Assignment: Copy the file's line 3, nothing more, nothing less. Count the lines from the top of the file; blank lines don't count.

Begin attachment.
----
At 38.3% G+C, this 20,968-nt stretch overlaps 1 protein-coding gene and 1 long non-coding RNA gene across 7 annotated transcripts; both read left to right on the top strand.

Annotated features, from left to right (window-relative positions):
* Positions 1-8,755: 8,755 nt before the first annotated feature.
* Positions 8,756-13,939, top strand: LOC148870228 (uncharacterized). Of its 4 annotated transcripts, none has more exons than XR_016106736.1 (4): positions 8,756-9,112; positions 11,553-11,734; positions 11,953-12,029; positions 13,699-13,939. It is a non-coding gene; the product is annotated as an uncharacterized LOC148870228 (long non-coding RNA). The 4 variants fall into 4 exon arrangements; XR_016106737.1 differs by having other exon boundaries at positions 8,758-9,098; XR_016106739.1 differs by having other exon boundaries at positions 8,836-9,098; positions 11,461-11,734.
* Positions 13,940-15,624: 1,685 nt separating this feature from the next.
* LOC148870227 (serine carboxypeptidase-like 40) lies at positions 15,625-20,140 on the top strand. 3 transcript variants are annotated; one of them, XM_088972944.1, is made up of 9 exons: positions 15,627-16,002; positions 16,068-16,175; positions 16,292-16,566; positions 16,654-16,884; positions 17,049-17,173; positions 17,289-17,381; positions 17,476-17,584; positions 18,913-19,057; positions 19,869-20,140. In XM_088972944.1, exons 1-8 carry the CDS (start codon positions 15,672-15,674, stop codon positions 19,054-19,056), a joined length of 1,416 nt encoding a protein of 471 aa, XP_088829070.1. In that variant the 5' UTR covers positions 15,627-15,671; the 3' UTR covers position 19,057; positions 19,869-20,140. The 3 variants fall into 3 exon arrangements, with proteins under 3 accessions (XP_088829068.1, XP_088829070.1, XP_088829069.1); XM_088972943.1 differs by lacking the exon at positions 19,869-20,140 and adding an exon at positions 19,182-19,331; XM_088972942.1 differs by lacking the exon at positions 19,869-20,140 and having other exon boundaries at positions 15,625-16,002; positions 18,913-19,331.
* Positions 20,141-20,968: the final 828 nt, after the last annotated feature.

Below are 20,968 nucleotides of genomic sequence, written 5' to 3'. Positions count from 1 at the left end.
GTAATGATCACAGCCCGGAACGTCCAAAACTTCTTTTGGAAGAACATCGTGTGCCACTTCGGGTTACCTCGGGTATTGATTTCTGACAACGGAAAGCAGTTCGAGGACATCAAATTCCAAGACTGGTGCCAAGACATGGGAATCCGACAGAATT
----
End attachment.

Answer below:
* Positions 1-8,755: 8,755 nt before the first annotated feature.